Thursday, 24 Nov, 2011 Technology

Latest Invention: Robotic Guide Dog from Japanese Engineers


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The visually impaired are in need of guide dogs, but at the same time animals need care and they are a lot of time and money consuming creatures. With this in mind Japanese researchers have come up with a robotic guide dog.

The team of engineers at NSK Corporation and the University of Electro-Communications developed a four-legged mechanical dog that runs on eight wheels and can even climbs stairs.

Katsuyuki Sagayama from NSK's Emerging Technology Research Center mentioned that the idea was to create a robot that would perform the main tasks of a real guide dog. The machine makes use of Microsoft's Kinect to sense stair number and width.

In addition, the robot features several sensors installed in its legs and head. The sensors in the head allow the robot to see what's ahead, but there are blind spots around the legs, which is why researchers mounted the distance image sensor on the head so the mechanical dog could recognize steps. At the same time the data around the legs is obtained with the help of proximity sensors.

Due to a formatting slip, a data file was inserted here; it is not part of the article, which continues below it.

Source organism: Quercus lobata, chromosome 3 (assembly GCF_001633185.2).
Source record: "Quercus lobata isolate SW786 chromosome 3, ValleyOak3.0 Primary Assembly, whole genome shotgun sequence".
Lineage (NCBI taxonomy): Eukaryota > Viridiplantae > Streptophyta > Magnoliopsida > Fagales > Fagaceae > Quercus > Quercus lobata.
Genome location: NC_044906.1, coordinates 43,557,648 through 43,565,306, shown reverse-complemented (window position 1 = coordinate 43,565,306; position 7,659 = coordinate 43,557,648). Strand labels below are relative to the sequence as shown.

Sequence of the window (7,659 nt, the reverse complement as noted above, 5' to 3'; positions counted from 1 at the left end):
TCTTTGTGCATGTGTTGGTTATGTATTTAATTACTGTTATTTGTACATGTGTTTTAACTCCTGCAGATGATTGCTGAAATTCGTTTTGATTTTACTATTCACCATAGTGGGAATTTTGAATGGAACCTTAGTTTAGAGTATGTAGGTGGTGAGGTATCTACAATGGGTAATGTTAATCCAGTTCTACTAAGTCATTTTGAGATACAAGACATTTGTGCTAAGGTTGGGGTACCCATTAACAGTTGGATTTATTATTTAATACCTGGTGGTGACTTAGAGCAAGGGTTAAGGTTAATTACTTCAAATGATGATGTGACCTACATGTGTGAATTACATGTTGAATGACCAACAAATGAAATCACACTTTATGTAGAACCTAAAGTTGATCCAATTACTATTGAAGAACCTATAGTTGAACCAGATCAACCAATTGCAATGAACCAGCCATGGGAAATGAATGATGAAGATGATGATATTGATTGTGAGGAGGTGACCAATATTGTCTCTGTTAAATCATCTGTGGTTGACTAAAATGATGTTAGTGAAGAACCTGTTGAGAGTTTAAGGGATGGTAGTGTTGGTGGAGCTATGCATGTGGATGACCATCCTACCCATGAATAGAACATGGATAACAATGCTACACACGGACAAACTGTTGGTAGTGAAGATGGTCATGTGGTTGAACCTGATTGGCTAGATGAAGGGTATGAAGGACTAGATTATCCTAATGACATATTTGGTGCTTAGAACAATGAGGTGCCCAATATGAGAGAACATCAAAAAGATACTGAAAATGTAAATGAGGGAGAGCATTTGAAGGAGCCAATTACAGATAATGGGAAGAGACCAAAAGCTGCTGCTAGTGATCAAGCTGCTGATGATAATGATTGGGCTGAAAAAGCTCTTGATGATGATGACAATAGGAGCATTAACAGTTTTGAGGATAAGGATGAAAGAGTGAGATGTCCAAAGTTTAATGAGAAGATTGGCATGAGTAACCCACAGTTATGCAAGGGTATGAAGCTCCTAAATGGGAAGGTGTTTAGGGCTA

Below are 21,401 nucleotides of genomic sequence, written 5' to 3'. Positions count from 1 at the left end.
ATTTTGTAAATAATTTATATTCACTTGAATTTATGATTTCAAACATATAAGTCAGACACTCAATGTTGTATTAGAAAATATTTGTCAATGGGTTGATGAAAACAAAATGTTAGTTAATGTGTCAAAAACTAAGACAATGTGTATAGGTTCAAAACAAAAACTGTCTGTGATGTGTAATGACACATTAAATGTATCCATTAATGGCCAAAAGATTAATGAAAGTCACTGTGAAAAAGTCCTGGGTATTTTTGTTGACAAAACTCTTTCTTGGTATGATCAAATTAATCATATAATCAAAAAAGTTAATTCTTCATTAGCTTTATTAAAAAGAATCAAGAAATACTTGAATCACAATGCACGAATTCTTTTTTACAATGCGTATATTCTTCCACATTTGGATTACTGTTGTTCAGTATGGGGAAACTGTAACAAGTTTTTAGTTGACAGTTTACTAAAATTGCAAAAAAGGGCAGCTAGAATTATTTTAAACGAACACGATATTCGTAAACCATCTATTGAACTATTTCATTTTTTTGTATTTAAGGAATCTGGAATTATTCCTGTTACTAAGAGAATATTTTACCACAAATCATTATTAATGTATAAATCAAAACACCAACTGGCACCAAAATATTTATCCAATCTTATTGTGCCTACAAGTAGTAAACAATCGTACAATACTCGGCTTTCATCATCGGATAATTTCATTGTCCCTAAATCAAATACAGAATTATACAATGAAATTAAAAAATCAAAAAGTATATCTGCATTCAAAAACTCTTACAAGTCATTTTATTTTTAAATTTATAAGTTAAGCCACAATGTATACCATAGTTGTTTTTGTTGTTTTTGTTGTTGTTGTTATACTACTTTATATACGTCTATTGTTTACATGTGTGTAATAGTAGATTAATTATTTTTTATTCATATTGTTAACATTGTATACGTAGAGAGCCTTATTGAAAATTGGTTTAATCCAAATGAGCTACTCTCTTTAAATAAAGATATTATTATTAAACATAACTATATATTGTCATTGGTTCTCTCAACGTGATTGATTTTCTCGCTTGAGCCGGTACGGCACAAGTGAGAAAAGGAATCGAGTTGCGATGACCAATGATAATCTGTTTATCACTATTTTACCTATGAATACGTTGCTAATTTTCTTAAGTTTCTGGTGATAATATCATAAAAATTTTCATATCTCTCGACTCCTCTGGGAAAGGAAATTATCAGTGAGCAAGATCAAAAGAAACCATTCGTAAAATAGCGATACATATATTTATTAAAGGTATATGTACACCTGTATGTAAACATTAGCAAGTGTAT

In order to ensure a good grip for the user and avoid the necessity to hunch over on stairs, the handle connected to the robot can vary in height and angle. The guide dog also has an intuitive force sensor found on the end of the grip that directs the robot's movement: if pushed forward the dog moves straight ahead and if turned the turbot turns as well.

The invention can also speak with computerized female voice. It informs the user about the surroundings and gives instructions on how to dodge obstacles. The robodog will also be able to react to voice commands. Currently researchers are working on a number of safety issues so it would be possible to launch the robot onto the market in the future.

"So what we want to think about now is for example, how to avoid falling, how to recover and keep climbing if a fall does happen, and how to prevent the user's fingers from getting caught when the robot moves," Sagayama mentioned.

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